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NIH is filled with successful scientists, but "successful" does
not even begin to describe the life and career of Dr. Gary Felsenfeld,
chief of the Laboratory of Molecular Biology, NIDDK.
Recently, NIDDK's Division of Intramural Research and the Foundation
for Advanced Education in the Sciences held a tribute to Felsenfeld's
career titled, "DNA and Its Complexes." Friends, colleagues and
admirers honored the man and his science in a day filled with scientific
presentations focused on research involving DNA-protein interactions
relating to transcription.
"He is an extraordinary scientist who, in a career spanning over
four decades, has made one monumental discovery after another," said
Dr. Allen Spiegel, NIDDK director. "I'm impressed not only by the
elegance of his work, but also by the absolutely undiminished enthusiasm
he takes in unraveling nature's secrets."
|Dr. Gary Felsenfeld (l) poses with Dr. Michael
Grunstein at the event.
Extraordinary is a term often used to describe Felsenfeld, who
joined the LMB in 1961 to work on protein-nucleic acid interactions.
He came from the California Institute of Technology, where he had
studied physical chemistry as a graduate student under Dr. Linus
Pauling, and from the University of Pittsburgh, where he spent
2 years as an assistant professor of biophysics. In between, he
spent 2 years in the Laboratory of Neurochemistry at the National
Institute of Mental Health where he joined Dr. Alexander Rich,
now professor of biophysics at Massachusetts Institute of Technology,
and Dr. David Davies, who became chief of the molecular structure
It was at NIMH that Felsenfeld, along with Rich and Davies, performed
their famous RNA triplex experiments. Together they discovered
the first three-stranded helical nucleic acid molecule, titled
the F.D.R. triplex for Felsenfeld, Davies and Rich. This discovery
revealed the diversity of structures that nucleic acids can form.
"You have to be very lucky to start your career with something
like that," said Felsenfeld. "It keeps you going through the slower
days that always follow."
|Paying tribute to Felsenfeld were visiting
scientists (from l) Dr. Tom Maniatis, Dr. Richard Axel and
Dr. Keith Yamamoto.
But Felsenfeld did not have many slow days after that pivotal
discovery. He built upon those findings with studies of DNA and
RNA structure and in his later research on chromatin, first at
Pittsburgh and then at NIH in the newly formed LMB, which he joined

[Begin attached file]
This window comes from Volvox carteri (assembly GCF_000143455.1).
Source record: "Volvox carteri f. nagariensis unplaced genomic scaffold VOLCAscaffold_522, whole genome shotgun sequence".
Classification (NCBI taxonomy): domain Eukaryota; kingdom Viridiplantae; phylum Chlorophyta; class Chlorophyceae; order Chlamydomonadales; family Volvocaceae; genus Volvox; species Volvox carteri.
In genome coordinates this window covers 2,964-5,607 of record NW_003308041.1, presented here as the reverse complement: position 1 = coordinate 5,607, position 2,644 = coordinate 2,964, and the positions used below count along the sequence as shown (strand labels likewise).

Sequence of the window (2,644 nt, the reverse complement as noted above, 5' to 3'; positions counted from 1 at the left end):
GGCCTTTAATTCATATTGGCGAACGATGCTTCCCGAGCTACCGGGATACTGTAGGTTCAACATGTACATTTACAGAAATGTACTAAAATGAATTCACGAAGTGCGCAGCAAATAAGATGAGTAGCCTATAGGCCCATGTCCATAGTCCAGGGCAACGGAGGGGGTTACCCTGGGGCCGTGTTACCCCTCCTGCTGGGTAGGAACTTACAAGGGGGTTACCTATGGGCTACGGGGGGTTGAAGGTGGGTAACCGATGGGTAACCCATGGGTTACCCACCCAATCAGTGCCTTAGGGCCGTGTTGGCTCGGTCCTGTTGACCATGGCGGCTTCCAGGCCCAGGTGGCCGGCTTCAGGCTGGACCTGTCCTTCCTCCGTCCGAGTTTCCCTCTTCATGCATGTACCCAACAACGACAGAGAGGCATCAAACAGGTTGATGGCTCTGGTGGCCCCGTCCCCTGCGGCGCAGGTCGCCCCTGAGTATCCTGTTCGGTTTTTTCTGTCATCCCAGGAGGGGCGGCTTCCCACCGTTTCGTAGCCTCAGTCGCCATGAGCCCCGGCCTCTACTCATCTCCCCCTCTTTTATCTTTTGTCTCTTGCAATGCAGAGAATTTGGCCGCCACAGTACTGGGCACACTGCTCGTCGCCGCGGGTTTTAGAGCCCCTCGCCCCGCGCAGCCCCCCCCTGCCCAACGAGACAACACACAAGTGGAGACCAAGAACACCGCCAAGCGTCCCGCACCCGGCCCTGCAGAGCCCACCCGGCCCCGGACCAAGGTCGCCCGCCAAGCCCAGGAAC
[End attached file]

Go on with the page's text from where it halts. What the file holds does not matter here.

at the urging of then chief, Dr. Gordon Tompkins.
In addition to Tompkins and Felsenfeld, the LMB (which was then
part of the National Institute of Arthritis and Metabolic Diseases,
the NIDDK predecessor) included other young and promising scientists
such as Davies, Dr. Martin Gellert, Dr. Todd Miles, Dr. Phillip
Ross, Dr. Bruce Ames and Dr. Harvey Itano. Since then, the LMB
has become one of the greatest success stories in the history of
the NIH intramural program. Including past and current staff and
postdoctoral students, more than 15 alumni of the LMB have been
elected to the National Academy of Sciences.
|Dr. Eric Davidson offers remarks at the
"Gary has the ability to do so much with experimental elegance," said
Nobel laureate Dr. Richard Axel. "Technical grace alone is important,
but inadequate. So to this Gary adds an ability to add connections
that are simply not apparent to others." Axel was a postdoc with
Felsenfeld in the LMB for 2 years, from 1970 to 1972.
"The history of [Felsenfeld's] career is the history of the field
of transcription science," added Davies.
Much of the work Felsenfeld has done since returning to NIH has
focused on the regulation of gene expression, and particularly
on the ways in which chromatin structure serves to regulate gene
activity in eukaryotes. Chromatin is the complex of proteins, predominantly
histones, and DNA, which contain genetic material, packaged inside
the nuclei of eukaryotic cells. Chromatin structure packages the
large volume of DNA into the small space of the nucleus and also
regulates the action of DNA during gene transcription and cell
According to Dr. Michael Gottesman, NIH deputy director for intramural
research, in closing remarks at the tribute, "If [Felsenfeld had]
only done brilliant experiments on complex problems, it would have
been enough." But in addition to his scientific accomplishments,
Felsenfeld is also a well-respected and well-loved teacher and
mentor, Gottesman said.
"Gary is an inspiration and an unbelievable role model, who exemplifies
the best of our chromatin field and the best of NIH science," said
Dr. Carl Wu, chief of the Laboratory of Molecular Biology, NCI. "Gary's
presence on campus has been a magnet, not only for the incredible
list of research fellows who've come to his lab, but also for those
of us who wanted to come to work at NIH. I'm one of those who was
drawn here because Gary was here."
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